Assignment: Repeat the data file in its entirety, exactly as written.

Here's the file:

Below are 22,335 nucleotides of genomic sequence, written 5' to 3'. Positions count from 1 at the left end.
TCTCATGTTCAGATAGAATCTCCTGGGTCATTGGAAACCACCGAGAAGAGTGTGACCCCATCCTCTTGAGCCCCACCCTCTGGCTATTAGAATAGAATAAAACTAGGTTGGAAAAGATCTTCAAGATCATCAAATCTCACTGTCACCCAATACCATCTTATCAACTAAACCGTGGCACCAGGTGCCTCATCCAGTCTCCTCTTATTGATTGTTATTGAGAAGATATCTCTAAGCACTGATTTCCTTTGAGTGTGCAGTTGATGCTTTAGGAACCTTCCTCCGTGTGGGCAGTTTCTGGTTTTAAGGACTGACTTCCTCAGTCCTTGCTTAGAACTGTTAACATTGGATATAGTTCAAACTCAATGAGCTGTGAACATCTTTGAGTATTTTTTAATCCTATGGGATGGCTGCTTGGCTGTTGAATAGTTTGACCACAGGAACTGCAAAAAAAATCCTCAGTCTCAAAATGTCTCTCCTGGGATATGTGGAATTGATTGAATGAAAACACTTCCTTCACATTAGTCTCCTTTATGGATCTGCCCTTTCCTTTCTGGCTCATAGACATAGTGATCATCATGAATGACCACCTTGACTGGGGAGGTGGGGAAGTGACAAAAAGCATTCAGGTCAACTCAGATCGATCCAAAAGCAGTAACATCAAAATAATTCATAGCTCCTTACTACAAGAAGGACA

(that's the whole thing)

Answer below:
Below are 22,335 nucleotides of genomic sequence, written 5' to 3'. Positions count from 1 at the left end.
TCTCATGTTCAGATAGAATCTCCTGGGTCATTGGAAACCACCGAGAAGAGTGTGACCCCATCCTCTTGAGCCCCACCCTCTGGCTATTAGAATAGAATAAAACTAGGTTGGAAAAGATCTTCAAGATCATCAAATCTCACTGTCACCCAATACCATCTTATCAACTAAACCGTGGCACCAGGTGCCTCATCCAGTCTCCTCTTATTGATTGTTATTGAGAAGATATCTCTAAGCACTGATTTCCTTTGAGTGTGCAGTTGATGCTTTAGGAACCTTCCTCCGTGTGGGCAGTTTCTGGTTTTAAGGACTGACTTCCTCAGTCCTTGCTTAGAACTGTTAACATTGGATATAGTTCAAACTCAATGAGCTGTGAACATCTTTGAGTATTTTTTAATCCTATGGGATGGCTGCTTGGCTGTTGAATAGTTTGACCACAGGAACTGCAAAAAAAATCCTCAGTCTCAAAATGTCTCTCCTGGGATATGTGGAATTGATTGAATGAAAACACTTCCTTCACATTAGTCTCCTTTATGGATCTGCCCTTTCCTTTCTGGCTCATAGACATAGTGATCATCATGAATGACCACCTTGACTGGGGAGGTGGGGAAGTGACAAAAAGCATTCAGGTCAACTCAGATCGATCCAAAAGCAGTAACATCAAAATAATTCATAGCTCCTTACTACAAGAAGGACA